Amazingly, over the past several decades both psychology and theology embraced the notion that interpreters of the Bible fail to view both the bowl (world) which we live in nor the bowl (world) of the Bible with reality. Our attitudes picked up in life and our previous experiences taint the way we see reality. The study of interpretation (hermeneutics) labels this preunderstandings. This helps to explain why some of us see our bowls as half full and others view the bowl as half empty.
Our interpretation of past experiences, either positive or negative, flavor how we approach life, and ultimately, scripture. A child raised in a home with a loving, nurturing father, may see the God of the Bible in a similar manner. However, the child whose father was cruel, wicked and abusive may reject a relationship with God because he is called, “Father.”
Presuppositions represent our core beliefs. These core beliefs offer answers to some of life’s most important questions: Do I matter? Does anyone love me? Can anyone love me? Can I trust other people? Do they deserve my trust? Does God exist? If God does exist, how can I know Him? What is this God like? How does He behave? How can I relate to Him? Does God feel anything towards me? These core beliefs affect how we approach Scripture.
There can even be theological core beliefs that flavor the interpretation of God’s Word. What do I believe about the Bible? Is it God’s actual word or does it contain God’s word? Is it trustworthy? Is it without error? What do I believe is essential when it comes to who Jesus Christ is? What is His role in salvation? How is one saved from sin? Can anyone be saved from sin? What do I hold to be central about the Holy Spirit and His role in the life of the believer? Who stands more important in the interpretation process, the author and his intended meaning or the reader and his perceived and self-authenticating meaning? The questions can go on.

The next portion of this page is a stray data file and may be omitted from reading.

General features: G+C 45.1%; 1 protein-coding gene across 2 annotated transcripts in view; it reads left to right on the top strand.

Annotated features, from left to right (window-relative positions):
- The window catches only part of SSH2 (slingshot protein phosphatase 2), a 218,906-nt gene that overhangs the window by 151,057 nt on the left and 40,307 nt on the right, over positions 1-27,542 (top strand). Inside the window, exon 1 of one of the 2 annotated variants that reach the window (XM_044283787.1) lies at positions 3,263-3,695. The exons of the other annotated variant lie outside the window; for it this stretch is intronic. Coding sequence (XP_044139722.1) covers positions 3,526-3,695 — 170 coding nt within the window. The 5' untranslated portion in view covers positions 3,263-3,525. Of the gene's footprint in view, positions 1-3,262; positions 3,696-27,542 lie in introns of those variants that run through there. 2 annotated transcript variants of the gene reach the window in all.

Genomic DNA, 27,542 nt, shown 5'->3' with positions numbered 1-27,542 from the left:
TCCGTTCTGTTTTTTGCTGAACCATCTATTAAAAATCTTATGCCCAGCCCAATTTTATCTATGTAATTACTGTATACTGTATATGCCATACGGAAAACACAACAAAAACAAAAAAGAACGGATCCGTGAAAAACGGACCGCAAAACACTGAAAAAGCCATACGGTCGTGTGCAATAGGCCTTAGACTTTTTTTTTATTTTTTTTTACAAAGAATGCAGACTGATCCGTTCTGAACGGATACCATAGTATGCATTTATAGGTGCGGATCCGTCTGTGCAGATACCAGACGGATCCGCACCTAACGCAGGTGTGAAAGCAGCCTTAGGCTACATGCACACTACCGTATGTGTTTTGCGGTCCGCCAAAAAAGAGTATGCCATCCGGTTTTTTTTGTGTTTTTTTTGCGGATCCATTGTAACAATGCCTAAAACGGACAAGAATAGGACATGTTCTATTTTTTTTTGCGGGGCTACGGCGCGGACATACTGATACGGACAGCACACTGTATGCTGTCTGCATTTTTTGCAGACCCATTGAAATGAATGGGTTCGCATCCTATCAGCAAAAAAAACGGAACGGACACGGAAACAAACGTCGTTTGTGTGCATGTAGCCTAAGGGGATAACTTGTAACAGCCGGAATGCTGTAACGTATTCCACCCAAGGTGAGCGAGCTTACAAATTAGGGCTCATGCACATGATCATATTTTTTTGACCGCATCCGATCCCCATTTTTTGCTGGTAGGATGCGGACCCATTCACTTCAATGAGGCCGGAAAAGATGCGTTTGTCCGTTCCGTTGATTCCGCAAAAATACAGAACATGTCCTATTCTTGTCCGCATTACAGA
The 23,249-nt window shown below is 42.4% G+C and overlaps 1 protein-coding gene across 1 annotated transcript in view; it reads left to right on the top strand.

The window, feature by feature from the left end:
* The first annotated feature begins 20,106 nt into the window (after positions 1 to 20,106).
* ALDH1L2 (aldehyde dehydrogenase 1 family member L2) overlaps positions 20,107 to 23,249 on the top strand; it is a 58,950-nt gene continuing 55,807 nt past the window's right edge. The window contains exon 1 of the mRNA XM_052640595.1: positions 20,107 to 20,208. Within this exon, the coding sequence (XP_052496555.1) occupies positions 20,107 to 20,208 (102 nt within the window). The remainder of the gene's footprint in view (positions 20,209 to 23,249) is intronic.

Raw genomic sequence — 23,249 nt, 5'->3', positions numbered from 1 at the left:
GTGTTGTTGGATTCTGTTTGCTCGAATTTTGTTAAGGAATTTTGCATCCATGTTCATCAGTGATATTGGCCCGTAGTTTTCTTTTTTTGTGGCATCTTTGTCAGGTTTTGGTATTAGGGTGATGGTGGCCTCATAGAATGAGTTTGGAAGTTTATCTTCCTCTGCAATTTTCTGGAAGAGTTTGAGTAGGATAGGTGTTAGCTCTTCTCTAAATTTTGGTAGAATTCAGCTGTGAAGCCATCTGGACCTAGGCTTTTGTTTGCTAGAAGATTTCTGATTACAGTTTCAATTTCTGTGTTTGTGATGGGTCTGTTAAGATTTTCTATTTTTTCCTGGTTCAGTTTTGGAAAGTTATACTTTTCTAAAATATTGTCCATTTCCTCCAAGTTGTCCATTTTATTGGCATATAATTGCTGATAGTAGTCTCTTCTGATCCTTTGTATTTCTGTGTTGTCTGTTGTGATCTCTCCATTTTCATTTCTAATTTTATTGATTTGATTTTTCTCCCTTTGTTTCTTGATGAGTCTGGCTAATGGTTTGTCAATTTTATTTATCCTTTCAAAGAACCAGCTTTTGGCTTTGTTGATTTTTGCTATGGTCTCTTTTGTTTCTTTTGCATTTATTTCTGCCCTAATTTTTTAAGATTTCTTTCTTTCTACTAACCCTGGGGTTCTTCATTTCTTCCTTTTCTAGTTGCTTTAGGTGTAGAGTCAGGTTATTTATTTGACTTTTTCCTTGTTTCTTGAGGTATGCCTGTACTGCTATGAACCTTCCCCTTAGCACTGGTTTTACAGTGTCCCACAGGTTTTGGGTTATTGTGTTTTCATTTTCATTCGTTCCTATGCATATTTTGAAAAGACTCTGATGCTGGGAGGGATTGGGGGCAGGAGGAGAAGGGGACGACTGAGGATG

CAN GOLDFISH HELP US INTERPRET THE BIBLE?
As we gaze into the fishbowl of the Bible can we learn anything about interpreting the Bible? Do we surrender and say that our preunderstandings and presuppositions are just too ingrained that we can never hope to interpret the Scriptures in the manner the original writer’s intended their works to be understood?
First, we should realize that no person always sees his own world clearly and we cannot consistently view our neighbor’s world with reality either. Second, we are influenced by our past experiences and our core values when it comes to living in our bowls or when it comes to returning to the biblical bowl (world). This may help explain why two people can study the same passage and come out with different applications, but not interpretations. More on this later.
Now that we are aware of two pitfalls of our fishbowl: preunderstandings and presuppositions, we can learn to allow God’s Word to speak directly and pointedly into our lives in our own fishbowls. Do you think goldfish can help us interpret the Bible correctly? I pray that the next time you see a fishbowl at the store, in your home, in a garage sale or anywhere you might happen to be, you will be reminded of preunderstandings and presuppositions.